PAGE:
In 1989 my company, United Electric Controls (UE), eliminated its central stockroom through application of pull systems and a more enlightened outlook on economic order quantity policies. As most materials were relocated at or near their point of use, it became apparent that about a dozen or so stockroom employees no longer had jobs.
Stockroom manager, Thom B., offered a solution: For years, UE had been subcontracting assembly of one of its products to a manufacturer about forty miles to our north. The telephone product line as we called it had previously been outsourced due to space constraints in our plant. But now, due to reduction of production queues, we were swimming in space. And, as Thom pointed out, he had the people to build the line. His stockroom employees, persons already on our payroll, would build the telephone product line.
Thom argued that bringing the product in-house would have other benefits:
Time consumed to ship parts to and finished products from the subcontractor would be eliminated. The time savings would be significant in shipping, receiving and purchasing.
Finished goods inventories could be cut by 80% by producing one-by-one in-house.
Fill-rate of these products would hit 100%. I don’t remember the exact fill rate at the time, but it had been low owing to our need to order to forecast.
Cash outflow of about a half million dollars per year to the subcontractor would cease.
These were sufficiently compelling arguments to classify this idea as a no-brainer and to effect a speedy transition of telephone line production to our facility. As that occurred, we discovered yet another reason for in-sourcing: The telephone product line, out of sight and out of mind, was fraught with assembly problems, things that would have been fixed had we known. And soon they were fixed.
Altogether, the impact of in-sourcing was very positive. After a short learning curve, former stockroom employees were producing products in small batches, fill rates approached 100%, and inventories dropped. All of our predictions were realized.
Then the bomb dropped. A couple of months into our brilliant idea I was invited to a meeting with the CEO and the sales manager for the telephone products. The meeting began with this request: “Bruce, can you please explain to Bob (the CEO) why we are shipping a $20 bill with every telephone product now?” The sales manager had a computer report in hand and was pointing to the gross margin field for these products. Based upon our standard cost measurement method it appeared that UE was now losing a lot of money on telephone products.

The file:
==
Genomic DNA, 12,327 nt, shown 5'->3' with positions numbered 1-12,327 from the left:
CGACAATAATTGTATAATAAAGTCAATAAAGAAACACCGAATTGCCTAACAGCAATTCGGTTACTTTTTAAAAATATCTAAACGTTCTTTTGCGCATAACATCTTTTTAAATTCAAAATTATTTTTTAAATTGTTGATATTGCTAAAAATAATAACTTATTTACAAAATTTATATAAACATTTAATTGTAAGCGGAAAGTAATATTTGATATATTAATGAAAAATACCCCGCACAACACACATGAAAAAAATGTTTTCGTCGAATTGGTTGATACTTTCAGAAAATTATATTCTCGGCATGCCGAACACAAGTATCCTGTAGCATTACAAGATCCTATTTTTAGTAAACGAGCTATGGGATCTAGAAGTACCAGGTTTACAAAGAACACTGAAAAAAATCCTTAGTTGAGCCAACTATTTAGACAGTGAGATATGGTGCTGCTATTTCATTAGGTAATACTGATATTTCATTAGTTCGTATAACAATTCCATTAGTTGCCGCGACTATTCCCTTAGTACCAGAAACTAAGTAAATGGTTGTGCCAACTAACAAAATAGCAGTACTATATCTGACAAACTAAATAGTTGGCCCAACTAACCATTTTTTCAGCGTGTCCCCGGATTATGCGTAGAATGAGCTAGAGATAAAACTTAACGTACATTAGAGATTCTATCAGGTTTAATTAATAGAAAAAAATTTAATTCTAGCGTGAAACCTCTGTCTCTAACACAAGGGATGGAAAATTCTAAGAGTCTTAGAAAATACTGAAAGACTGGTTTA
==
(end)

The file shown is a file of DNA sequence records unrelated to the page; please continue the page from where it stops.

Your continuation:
“Oh,” I replied, “that report isn’t correct. We’re actually realizing a huge savings on these sales.” There was silence. From their facial expressions I surmised that both gentlemen were questioning my sanity. This was a moment of truth, and my arguments were proving no match for the glaring cost variance.
In desperation I suggested we include the subject matter expert in our discussion, Brian H, our VP of Finance. Brian had been to the floor (the real floor, not the virtual one I described a couple blogs back) and knew exactly why the in-sourcing was a good idea. Speaking in a language completely intelligible only to him (accountingese) Brian explained how and why standard costs were updated only once a year and that application of overhead in this case to product cost was double dipping – burdening labor twice. Brian also noted the real savings in inventory cost (previously paid to the subcontractor) as well as the improved inventory turns. What he explained however was not so important. The important thing was that Brian validated the change. Our CEO, Bob, nodded in agreement with Brian and the meeting was over.
How differently that meeting would have gone without the intervention of the expert! And how fortunate that the expert had been to the floor rather than just reading the variance report. Brian probably thought he was just doing his job, but for me his willingness to grasp the real situation was heroic. He probably saved a dozen jobs that day, perhaps including mine, not to mention all of the improvements that might have otherwise been undone.
Can you think of similar examples where direct observation by top managers made this kind of difference? Please join in.